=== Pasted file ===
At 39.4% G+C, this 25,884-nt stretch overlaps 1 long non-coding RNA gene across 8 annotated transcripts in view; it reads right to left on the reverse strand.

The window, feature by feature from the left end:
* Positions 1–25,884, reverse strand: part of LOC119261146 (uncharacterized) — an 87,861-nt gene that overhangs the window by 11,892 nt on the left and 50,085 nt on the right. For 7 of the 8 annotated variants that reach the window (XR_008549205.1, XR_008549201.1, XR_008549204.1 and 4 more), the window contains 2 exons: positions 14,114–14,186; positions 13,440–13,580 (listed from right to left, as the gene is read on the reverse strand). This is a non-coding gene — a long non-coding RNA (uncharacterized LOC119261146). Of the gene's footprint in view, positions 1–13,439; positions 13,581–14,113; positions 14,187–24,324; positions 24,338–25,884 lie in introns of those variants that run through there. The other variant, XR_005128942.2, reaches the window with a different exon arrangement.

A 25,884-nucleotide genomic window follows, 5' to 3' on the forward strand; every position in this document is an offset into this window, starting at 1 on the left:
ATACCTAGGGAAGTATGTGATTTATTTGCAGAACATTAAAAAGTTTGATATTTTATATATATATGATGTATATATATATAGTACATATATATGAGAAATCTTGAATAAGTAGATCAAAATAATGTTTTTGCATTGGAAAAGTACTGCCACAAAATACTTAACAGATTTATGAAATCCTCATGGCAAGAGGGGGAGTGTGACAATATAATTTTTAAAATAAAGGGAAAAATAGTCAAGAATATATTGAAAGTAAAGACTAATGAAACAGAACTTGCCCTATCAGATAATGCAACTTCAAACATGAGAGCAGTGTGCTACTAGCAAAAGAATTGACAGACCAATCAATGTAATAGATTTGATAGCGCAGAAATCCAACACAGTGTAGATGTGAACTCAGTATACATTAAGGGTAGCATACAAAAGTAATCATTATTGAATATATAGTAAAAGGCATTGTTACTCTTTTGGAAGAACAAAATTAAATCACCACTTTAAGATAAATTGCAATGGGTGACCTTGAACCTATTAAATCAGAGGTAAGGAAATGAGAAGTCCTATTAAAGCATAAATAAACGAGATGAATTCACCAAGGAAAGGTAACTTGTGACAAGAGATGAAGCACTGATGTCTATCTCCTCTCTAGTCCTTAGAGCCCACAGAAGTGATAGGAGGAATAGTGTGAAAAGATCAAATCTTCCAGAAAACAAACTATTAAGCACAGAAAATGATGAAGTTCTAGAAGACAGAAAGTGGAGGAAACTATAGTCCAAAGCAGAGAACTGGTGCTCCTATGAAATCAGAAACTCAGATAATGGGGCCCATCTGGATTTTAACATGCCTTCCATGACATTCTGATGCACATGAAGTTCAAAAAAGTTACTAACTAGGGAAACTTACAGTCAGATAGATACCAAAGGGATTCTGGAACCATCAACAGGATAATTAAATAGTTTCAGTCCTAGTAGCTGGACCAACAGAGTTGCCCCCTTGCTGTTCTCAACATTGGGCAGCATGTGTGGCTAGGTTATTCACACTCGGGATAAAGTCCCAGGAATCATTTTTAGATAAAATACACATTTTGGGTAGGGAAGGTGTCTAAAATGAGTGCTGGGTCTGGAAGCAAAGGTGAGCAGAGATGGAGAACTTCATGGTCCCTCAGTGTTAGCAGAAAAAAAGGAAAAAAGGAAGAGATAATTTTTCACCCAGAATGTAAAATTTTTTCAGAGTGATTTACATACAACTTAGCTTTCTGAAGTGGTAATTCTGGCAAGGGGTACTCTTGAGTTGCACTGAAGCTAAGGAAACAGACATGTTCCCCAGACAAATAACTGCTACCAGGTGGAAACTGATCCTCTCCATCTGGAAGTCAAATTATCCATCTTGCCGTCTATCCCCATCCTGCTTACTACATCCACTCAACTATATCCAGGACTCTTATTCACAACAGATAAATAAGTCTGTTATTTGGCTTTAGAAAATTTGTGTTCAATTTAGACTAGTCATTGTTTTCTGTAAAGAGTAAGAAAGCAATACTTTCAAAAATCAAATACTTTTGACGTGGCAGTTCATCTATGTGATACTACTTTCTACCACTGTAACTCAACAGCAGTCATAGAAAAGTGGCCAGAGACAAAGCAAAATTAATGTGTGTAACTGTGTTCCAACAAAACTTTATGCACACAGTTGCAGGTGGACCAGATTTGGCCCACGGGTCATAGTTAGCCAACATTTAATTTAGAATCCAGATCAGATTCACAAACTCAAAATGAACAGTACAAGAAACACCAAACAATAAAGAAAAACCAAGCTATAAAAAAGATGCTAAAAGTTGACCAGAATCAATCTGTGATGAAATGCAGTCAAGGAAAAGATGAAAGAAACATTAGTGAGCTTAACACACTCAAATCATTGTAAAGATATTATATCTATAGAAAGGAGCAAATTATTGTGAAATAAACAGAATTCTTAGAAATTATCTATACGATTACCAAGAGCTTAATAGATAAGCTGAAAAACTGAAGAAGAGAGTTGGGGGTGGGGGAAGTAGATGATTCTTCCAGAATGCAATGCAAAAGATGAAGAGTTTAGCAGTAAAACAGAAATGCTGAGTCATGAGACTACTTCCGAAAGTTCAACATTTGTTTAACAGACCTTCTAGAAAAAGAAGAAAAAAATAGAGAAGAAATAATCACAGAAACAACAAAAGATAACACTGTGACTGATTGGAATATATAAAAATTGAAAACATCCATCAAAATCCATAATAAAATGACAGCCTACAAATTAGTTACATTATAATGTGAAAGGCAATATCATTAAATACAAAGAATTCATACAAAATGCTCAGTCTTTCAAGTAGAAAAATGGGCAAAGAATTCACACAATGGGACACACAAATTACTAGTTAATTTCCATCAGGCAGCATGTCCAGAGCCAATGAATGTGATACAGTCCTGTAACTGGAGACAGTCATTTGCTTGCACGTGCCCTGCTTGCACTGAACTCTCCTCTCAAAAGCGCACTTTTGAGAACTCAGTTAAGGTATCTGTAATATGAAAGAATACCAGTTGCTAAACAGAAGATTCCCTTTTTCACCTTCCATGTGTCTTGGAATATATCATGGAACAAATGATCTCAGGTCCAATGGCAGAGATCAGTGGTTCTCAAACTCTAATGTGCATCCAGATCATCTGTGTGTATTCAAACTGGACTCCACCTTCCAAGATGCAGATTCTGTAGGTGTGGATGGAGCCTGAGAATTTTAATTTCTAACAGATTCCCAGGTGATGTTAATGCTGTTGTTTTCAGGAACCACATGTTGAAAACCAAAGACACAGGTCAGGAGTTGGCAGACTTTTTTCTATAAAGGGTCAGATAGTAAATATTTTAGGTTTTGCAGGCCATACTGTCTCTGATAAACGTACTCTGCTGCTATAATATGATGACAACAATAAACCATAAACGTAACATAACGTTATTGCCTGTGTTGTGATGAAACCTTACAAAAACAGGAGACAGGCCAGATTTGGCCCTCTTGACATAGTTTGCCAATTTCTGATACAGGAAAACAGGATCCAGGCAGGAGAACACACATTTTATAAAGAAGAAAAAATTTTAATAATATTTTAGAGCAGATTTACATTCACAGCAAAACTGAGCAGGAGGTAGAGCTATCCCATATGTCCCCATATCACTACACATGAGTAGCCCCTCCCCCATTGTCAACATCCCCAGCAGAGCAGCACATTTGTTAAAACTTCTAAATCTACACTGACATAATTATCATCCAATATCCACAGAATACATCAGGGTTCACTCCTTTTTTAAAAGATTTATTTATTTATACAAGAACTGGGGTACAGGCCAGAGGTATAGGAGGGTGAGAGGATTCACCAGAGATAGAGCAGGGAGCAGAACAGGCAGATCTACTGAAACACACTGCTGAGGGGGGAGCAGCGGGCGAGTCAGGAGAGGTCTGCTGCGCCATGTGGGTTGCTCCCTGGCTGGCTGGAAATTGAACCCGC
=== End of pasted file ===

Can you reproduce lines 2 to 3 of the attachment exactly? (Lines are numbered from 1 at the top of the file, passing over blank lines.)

The window, feature by feature from the left end:
* Positions 1–25,884, reverse strand: part of LOC119261146 (uncharacterized) — an 87,861-nt gene that overhangs the window by 11,892 nt on the left and 50,085 nt on the right. For 7 of the 8 annotated variants that reach the window (XR_008549205.1, XR_008549201.1, XR_008549204.1 and 4 more), the window contains 2 exons: positions 14,114–14,186; positions 13,440–13,580 (listed from right to left, as the gene is read on the reverse strand). This is a non-coding gene — a long non-coding RNA (uncharacterized LOC119261146). Of the gene's footprint in view, positions 1–13,439; positions 13,581–14,113; positions 14,187–24,324; positions 24,338–25,884 lie in introns of those variants that run through there. The other variant, XR_005128942.2, reaches the window with a different exon arrangement.